Build-quality wise, the faders feel a lot more sturdy than the 200, especially the volume and tempo faders, while the crossfader remains looser for quick scratching. 

It’s worth mentioning though that the 400 isn’t locked to rekordbox DJ and can be used with a whole heap of software including Algoriddim djay Pro and VirtualDJ. The 400 also does work with mobile devices, but not wirelessly like the 200. You’ll need the relevant adaptors to wire up USB devices to your tablet or phone, so make sure you investigate that before you purchase the 400. For rekordbox DJ, the 400 used to come with a license but since Pioneer DJ switched to subscriptions, all you’ve got to do is plug in the 400 and rekordbox will active Performance Mode. You don’t need to subscribe to any plan if you buy a 400 or 200. 

Finally, the performance pads are super useful for a unit of this size. There are eight per deck, and there are also eight modes, giving a huge range of options including the usual Hot Cue and Beat Loop as well as two banks of Pad FX and even a Key Shift mode for playing cue points chromatically. 

Pioneer DDJ-400 Course

We also have a dedicated dJ course for the DDJ-400. This course will help you get from plugging in, to performing creative transitions and mixes with your favourite music.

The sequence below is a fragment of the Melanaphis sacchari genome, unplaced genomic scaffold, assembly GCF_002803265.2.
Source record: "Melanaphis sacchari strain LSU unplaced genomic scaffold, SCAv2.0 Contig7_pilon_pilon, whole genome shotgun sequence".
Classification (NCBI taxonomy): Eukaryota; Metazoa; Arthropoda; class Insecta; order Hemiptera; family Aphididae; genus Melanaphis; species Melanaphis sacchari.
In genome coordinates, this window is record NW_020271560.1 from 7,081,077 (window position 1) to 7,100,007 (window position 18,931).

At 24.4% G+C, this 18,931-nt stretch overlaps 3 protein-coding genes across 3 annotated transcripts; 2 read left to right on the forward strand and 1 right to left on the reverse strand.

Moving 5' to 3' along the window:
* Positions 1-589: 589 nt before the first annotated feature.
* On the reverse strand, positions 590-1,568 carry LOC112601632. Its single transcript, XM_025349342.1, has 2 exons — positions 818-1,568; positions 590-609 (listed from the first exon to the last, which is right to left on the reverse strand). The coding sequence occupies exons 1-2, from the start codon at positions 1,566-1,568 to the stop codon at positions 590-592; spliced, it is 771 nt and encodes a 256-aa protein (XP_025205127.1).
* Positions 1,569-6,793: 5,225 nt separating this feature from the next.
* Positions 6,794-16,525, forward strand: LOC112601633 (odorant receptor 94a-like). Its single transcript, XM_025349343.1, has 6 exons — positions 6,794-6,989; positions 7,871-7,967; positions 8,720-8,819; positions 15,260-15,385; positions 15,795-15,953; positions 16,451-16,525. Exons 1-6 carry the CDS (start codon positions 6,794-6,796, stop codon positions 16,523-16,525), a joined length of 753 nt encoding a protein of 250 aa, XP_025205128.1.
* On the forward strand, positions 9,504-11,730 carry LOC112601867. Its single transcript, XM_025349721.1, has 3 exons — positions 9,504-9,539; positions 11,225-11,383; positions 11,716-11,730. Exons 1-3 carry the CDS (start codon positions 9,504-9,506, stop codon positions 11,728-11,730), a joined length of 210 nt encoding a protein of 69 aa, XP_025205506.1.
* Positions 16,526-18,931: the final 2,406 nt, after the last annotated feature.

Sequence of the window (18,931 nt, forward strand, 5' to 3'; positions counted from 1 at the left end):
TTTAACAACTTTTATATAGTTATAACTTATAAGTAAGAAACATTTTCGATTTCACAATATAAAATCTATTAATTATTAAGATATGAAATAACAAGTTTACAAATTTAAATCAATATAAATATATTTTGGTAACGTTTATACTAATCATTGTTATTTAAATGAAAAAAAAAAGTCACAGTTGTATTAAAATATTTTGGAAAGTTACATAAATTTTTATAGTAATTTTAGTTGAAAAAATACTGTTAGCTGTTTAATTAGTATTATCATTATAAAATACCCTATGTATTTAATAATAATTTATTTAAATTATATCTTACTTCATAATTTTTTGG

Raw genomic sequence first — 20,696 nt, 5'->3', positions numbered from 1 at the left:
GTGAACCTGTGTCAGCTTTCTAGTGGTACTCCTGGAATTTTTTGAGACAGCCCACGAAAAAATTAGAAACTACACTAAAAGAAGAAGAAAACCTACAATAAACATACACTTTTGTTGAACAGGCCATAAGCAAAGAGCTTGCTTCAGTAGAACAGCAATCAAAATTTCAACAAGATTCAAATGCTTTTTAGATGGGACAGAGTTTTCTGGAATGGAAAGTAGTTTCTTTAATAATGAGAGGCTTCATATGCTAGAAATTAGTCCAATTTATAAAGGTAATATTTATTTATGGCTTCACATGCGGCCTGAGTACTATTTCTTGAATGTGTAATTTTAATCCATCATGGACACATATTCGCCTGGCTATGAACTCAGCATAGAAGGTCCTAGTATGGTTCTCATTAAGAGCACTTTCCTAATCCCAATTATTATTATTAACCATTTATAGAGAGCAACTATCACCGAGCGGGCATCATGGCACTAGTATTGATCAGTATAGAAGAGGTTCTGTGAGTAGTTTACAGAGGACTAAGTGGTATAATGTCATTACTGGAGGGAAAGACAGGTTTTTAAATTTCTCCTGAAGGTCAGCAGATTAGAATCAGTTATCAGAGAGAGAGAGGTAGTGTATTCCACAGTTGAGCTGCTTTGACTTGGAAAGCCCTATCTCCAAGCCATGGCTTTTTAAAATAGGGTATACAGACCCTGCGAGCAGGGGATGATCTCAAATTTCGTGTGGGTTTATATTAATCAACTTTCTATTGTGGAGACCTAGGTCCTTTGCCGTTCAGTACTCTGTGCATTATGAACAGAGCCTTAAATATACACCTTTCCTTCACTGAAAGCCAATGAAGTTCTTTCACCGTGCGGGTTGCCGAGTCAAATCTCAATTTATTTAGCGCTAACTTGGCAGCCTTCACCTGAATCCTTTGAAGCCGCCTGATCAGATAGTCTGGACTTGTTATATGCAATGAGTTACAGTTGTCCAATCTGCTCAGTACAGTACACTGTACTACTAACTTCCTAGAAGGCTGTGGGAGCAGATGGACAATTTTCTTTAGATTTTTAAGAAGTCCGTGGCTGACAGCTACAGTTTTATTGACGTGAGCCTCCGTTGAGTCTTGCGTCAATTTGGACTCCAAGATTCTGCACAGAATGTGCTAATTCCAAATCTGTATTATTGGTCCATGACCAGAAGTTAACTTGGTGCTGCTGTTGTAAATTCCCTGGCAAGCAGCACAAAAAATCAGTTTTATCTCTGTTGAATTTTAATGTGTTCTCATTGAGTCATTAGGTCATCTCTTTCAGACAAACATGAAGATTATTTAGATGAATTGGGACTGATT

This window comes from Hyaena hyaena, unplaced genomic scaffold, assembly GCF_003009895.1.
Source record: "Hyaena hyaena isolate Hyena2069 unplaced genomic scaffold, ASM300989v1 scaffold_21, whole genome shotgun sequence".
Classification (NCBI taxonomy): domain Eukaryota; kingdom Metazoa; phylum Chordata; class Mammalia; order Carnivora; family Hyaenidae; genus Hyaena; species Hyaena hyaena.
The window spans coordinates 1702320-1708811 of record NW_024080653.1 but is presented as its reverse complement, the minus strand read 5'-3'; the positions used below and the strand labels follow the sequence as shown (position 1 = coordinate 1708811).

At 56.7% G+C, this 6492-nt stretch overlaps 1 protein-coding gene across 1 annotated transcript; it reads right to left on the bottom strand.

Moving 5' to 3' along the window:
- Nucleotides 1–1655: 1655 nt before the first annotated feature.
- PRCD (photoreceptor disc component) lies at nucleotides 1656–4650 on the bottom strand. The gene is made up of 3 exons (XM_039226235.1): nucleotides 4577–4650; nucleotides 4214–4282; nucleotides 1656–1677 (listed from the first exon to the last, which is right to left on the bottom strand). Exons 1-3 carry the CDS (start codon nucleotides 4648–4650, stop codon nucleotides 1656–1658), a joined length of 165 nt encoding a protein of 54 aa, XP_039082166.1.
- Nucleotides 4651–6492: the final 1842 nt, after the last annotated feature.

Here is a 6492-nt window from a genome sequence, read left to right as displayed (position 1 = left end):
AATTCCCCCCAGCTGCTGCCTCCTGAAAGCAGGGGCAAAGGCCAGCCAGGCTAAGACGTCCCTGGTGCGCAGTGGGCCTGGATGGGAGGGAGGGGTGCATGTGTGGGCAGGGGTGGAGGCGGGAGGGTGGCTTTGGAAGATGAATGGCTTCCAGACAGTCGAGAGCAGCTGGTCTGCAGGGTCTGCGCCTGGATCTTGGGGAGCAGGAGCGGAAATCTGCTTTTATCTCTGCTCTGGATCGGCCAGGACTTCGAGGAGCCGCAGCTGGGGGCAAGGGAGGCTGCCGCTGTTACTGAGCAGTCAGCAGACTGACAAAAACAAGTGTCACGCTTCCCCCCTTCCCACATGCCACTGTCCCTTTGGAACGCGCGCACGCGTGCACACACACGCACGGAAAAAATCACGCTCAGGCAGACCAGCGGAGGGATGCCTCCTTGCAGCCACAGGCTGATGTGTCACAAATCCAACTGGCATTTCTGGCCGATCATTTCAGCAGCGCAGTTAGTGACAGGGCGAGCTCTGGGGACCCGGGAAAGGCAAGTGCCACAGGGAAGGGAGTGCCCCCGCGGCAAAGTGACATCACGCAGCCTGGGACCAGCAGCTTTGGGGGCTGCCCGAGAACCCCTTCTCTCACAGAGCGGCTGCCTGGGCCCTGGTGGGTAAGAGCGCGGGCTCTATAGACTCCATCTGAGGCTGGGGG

The 400 is quickly becoming a classic when it comes to entry-level controllers. As we mentioned earlier, it was a firm favourite during the pandemic for a quick and affordable way to recreate a stripped back version of a CDJ-DJM club setup. The jogs are more than acceptable and the audio out means it’s usable at events beyond your own kitchen or streams. It’s not built like a tank but that also makes it light enough to carry around along with your laptop or mobile device. Similar to the 200, the EQ knobs do feel a little wobbly, but the Cue, Play and performance pad buttons all click satisfyingly and feel like they’d last many years of parties, events, weddings or functions. A very solid option for your first controller, if your budget can stretch to it. 






Audio outs 


RCA Master output

Microphone input


Quarter-inch input 

USB power 



Number of decks



FX control 



Browsing control


Track and playlist selection

Works with mobile devices



Controls rekordbox DJ



Headphone output 




Video Comparison


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1 Comment
  1. Lee

    DDJ-400 v FLX6?
    I hear a whisper something new is coming out slightly better than DDJ-400?